Welcome me back, undisputed, glorious and faithful six! We were in Prague for quite a while there, and now we’re in Vietnam – a small village just outside of Hanoi, to be precise, volunteering at a place called the Vietnam Friendship Village. You can read all about the particulars of the mission here, so I won’t go too deeply into it, instead giving preferential treatment to myself and my own silly ideas.
Noticed on the way in from the Hanoi airport an accident on the Northbound side of the expressway. I could see enough just to know that it had been bad for some. A twisted wreck of car and some extra metal – maybe a former payload, perhaps a Honda Dream – one of the little 180 cc bikes ubiquitous in southeast Asia. A serious looking man was shifting parts from the road. He bent at the waist and scanned the asphalt for something, like a woman searching for a lost contact lens or earring. He seemed official, although he didn’t wear a uniform – like a senior waiter at a decent restaurant with a fat money pouch strapped to his belt. There was no money pouch, but he wore his solemn authority that way. Nothing else was different; his faintly striped blue shirt and dark pants and plain black leather shoes shining somehow despite the dust of the road.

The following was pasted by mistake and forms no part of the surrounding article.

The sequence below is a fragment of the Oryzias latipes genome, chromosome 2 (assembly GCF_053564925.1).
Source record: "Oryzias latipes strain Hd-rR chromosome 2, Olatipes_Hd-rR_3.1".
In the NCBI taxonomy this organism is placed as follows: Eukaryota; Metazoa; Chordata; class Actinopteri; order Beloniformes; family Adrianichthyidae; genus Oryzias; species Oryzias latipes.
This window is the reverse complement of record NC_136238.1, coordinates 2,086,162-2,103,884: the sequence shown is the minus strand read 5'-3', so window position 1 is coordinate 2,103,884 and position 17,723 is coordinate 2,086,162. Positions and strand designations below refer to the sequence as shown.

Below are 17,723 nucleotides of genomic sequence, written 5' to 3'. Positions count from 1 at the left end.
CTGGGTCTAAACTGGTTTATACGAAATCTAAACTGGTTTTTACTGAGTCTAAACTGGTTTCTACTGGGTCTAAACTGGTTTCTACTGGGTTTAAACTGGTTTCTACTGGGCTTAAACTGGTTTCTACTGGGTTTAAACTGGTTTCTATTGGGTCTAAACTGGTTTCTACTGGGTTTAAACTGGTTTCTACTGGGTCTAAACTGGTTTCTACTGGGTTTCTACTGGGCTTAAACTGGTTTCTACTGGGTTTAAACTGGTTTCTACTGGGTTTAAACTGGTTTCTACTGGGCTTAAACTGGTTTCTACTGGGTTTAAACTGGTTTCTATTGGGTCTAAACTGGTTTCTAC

The kids were all together in the minivan up front and as the traffic slowed to rubberneck the scene I saw their lenses focused on the northbound lane. Lenses come before face – it’s one way to put distance between, to say to anyone watching: you can read all about this later somewhere else, but now I will not interpret, I will not judge. Each one of them has a camera and some have two. Earlier, they show off the photography tricks they’ve learned – snapping shots of each other mid jump while waiting for the call at terminal C of Ruzyne. “Look,” they say to each other, pointing at the TFT displays, “how you’re floating six inches off the ground.” They’re good kids. Smart and eager to be. Through the duration of the 19 hopur transit, they barely complained a word, just laughed, listened to music and slept.
Red votive candles or lotus petals dyed crimson or bits of cut up felt litter the highway. Candles. “Someone is dead,” the driver told me. The northbound lane had been made a necessary, inacessible shrine.
“Yes,” I said. The girls looked straight at the seat backs in front of them and said nothing.
The driver rolled down the window and slotted a 100,000 VND bill out onto the wind. He rolled the window up again without looking back and I noticed a flurry of bills dancing along the highway between the cars – a few inches from the ground like the fat, lazy snowflakes that appear in early October and cannot last or amount to anything.
“Is it for the people who died? Does someone collect it?” Bara asked from the back seat.
“Yes, dead people…” the driver confirmed, sober faced and disinterested in clarification.
The whole time my video camera was sitting on my lap in standby mode. I went back to watching the water buffalo, the lush green and murky lump of not so distant hills.